Tuesday, July 30, 2013

Remembering Helen Thomas

Helen Thomas, a pioneering White House correspondent who was raised in Detroit, passed away on July 20th, after battling a long-term illness. This boisterous journalist attended Wayne State University, and spent most of her career reporting on politics. In time, she made a name for herself at White House news conferences, beginning during the Kennedy administration and retiring in 2010. According to CNN, Thomas was considered the dean of the White House press corps due to the length of time she dedicated to her work in the White House.

Thomas was not only a whip-smart and discerning journalist, she was the first woman to attain the status of a White House correspondent – at least, when it came to hard news (think international relations as opposed to White House dinners). Presidents came to dread Thomas's often brutal questions – particularly the Bush administration, for whom Thomas's brash statements opposing the war in Iraq stirred some public contention.

No one is perfect. In fact, Thomas left a legacy of antisemitism in recent years. Many reports of her death contained speculation on her filmed condemnation in 2010 regarding the Israeli people in Palestine. While Thomas was not without bias, and may not have even considered herself a feminist, it would be doing the field of journalism a disservice not to recognize her as the groundbreaking and accomplished woman she was, and to theorize that were it not for Thomas, many high-profile women in journalism would not be as recognized for their successes as they are today.

As Julie Pace, White House correspondent for the Associated Press, tweeted after Thomas's death, “Any woman who has had the privilege of sitting in the front row of the White House briefing room owes huge debt of gratitude to Helen Thomas.”

Kai Niezgoda, NOW Intern

Friday, July 26, 2013

Passage of Texas Anti-Choice Bill Causes Immediate Damage

If any more proof is needed that House Bill 2, passed in Texas last Thursday, is destructive, look no further. The anti-choice law is already taking a toll on Texas residents' access to reproductive healthcare. According to the Huffington Post, three Planned Parenthood clinics in Bryan, Huntsville and Lufkin, Texas will soon close due to the drastic regulations enforced by the law. Among other things, the law mandates that reproductive healthcare clinics meet standards for surgical centers – whether or not the clinic provides abortion care. It also places a 20-week post-fertilization ban on state-wide abortion care.

Ironically, as concerned as conservative Texas legislators are with abortion access, only one of the three clinics that will close actually offered abortion services. That means that, in the case of the other two clinics, state law is denying Texas residents access to affordable basic preventative care, like cancer screenings, PAP smears and STI testing. Those in support of the measures, and by proxy, in support of shutting down clinics that provide basic healthcare, claim its passage was for the health of Texas women.

“This is an important day for those who support life and for those who support the health of Texas women,” Gov. Rick Perry said. Needless to say, potentially shutting down all but five of the state's clinics and restricting access to these services is anything but pro-life.

Is there any immediate hope of reversing the measure? Maybe. Pro-choice groups intend to argue that the law violates Casey v. Planned Parenthood (1992), which established that states cannot restrict abortion care before viability. Of all anti-choice measures passed in recent years, Slate predicts that this particular law has a shot at eventually being catapulted to the Supreme Court. There's no telling whether it will, or whether this will have an effect on similar measures passed across the country, but it is clear that reproductive justice advocates will not retreat at this assault on choice.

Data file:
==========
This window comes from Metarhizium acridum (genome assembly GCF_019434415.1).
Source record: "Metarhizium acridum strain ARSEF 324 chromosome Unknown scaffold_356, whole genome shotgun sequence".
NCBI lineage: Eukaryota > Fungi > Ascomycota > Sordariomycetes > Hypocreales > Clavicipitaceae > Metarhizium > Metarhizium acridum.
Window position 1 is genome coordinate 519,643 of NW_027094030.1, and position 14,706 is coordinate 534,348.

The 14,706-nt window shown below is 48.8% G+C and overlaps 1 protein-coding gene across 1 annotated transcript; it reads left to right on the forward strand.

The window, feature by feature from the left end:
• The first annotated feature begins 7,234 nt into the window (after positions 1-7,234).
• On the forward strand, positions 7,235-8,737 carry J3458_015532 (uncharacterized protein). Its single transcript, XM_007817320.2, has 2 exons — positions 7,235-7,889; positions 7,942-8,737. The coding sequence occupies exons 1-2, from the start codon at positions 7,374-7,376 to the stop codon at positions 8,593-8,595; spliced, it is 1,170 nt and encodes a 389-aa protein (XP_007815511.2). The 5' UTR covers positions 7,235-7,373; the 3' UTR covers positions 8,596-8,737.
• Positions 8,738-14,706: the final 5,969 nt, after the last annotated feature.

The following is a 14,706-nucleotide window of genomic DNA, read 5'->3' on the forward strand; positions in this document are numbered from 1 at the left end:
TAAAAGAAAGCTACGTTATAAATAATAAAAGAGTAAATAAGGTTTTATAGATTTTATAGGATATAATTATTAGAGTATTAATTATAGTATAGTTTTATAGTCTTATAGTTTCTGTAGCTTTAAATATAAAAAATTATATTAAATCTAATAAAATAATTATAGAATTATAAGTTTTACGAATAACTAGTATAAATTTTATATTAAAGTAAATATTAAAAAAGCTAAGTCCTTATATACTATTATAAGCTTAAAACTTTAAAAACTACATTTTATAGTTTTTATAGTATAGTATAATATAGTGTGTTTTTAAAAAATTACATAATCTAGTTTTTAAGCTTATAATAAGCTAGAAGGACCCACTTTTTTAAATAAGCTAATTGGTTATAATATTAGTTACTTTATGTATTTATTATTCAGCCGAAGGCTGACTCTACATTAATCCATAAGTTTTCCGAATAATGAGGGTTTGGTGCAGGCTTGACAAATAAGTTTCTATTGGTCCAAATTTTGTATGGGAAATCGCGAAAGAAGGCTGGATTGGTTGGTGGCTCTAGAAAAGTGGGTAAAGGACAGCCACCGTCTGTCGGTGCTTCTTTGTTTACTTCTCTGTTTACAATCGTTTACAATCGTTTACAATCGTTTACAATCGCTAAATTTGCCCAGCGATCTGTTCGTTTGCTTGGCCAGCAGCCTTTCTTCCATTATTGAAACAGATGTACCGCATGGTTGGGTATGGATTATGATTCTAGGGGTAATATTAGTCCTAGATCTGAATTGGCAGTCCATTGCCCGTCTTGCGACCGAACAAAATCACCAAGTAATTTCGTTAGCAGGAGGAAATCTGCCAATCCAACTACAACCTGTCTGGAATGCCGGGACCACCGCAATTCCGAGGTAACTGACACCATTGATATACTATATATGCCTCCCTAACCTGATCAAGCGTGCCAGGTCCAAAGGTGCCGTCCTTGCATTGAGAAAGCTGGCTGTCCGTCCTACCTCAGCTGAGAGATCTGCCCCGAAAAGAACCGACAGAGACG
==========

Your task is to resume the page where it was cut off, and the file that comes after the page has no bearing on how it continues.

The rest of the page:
Kai Niezgoda, NOW Intern

Tuesday, July 9, 2013

Why You're Just Like Wendy Davis

Do you have the stamina to take on one of the most conservative groups of politicians in the United States? Filibuster legislation with the odds stacked against you and your voice ignored? Stay on your feet and on your guard for as long as it takes to fly from Sydney to LA? Chances are, if you're not Wendy Davis, your answer to these questions is no – but I argue that the answer is yes.

In case you missed it, reports of Davis's bold takedown of last week's foreboding Texas anti-choice legislation have been flooding in of late. Davis reportedly stood on her feet for (reportedly) 11 to 13 hours, filibustering a widely supported piece of legislation that would ban all abortions in Texas after 20 weeks and shut down nearly all of its reproductive health clinics through unneeded regulations. Davis is a hero, though Texas Gov. Rick Perry called a special session of the Legislature to try again to pass the law, despite the fact that a large majority of Texas women, doctors, and hospitals are against it. Wendy Davis was brave and stood for all Texas women that night. 

We may not know when, but each one of us has a chance to do something heroic like Wendy Davis, whenever we stand for what is right. Sure, it's true that not all of us are politicians or activists by trade. We might not ever see our name in a headline, or in the “trending” column on Twitter. Still, at the root of Davis's action was simple courage and the strength to fight for what is right. If pro-choice Americans convey that sense of justice, against adversaries and antipathy, on a scale relative to our positions in life, we can all have the hero status of Wendy Davis, whether or not the media catches on, whether or not our work takes place amongst family and friends or amongst a legislative body.

Kai Niezgoda, NOW Intern